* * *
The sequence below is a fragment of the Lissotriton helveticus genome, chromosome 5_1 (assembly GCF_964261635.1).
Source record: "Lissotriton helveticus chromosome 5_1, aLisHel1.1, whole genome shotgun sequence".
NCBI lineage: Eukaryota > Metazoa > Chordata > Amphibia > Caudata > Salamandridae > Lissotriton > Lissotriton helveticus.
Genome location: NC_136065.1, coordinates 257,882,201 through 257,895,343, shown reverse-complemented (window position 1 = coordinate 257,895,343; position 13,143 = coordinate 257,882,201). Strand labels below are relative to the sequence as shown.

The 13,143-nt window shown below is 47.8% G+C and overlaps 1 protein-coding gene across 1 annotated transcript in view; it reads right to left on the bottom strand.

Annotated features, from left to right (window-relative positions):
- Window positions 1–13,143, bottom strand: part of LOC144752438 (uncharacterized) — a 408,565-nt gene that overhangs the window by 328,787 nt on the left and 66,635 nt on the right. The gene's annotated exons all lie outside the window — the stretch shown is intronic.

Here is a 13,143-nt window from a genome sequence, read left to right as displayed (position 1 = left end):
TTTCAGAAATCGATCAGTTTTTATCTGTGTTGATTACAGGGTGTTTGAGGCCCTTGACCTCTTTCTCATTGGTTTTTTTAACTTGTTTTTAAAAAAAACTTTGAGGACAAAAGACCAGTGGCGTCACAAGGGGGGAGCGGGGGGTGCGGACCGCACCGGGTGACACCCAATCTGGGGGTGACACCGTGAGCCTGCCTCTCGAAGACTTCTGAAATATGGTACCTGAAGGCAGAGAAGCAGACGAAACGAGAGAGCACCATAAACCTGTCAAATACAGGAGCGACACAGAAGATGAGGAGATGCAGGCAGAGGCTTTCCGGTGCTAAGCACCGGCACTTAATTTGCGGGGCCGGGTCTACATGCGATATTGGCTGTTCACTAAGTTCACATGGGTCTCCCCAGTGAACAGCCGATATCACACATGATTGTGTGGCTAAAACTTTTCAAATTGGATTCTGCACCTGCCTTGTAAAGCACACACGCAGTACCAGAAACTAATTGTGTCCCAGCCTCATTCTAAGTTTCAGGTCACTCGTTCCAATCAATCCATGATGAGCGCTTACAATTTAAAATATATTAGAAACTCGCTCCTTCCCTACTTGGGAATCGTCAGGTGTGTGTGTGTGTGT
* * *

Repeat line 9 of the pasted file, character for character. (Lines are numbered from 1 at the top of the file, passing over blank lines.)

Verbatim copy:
TTTCAGAAATCGATCAGTTTTTATCTGTGTTGATTACAGGGTGTTTGAGGCCCTTGACCTCTTTCTCATTGGTTTTTTTAACTTGTTTTTAAAAAAAACTTTGAGGACAAAAGACCAGTGGCGTCACAAGGGGGGAGCGGGGGGTGCGGACCGCACCGGGTGACACCCAATCTGGGGGTGACACCGTGAGCCTGCCTCTCGAAGACTTCTGAAATATGGTACCTGAAGGCAGAGAAGCAGACGAAACGAGAGAGCACCATAAACCTGTCAAATACAGGAGCGACACAGAAGATGAGGAGATGCAGGCAGAGGCTTTCCGGTGCTAAGCACCGGCACTTAATTTGCGGGGCCGGGTCTACATGCGATATTGGCTGTTCACTAAGTTCACATGGGTCTCCCCAGTGAACAGCCGATATCACACATGATTGTGTGGCTAAAACTTTTCAAATTGGATTCTGCACCTGCCTTGTAAAGCACACACGCAGTACCAGAAACTAATTGTGTCCCAGCCTCATTCTAAGTTTCAGGTCACTCGTTCCAATCAATCCATGATGAGCGCTTACAATTTAAAATATATTAGAAACTCGCTCCTTCCCTACTTGGGAATCGTCAGGTGTGTGTGTGTGTGT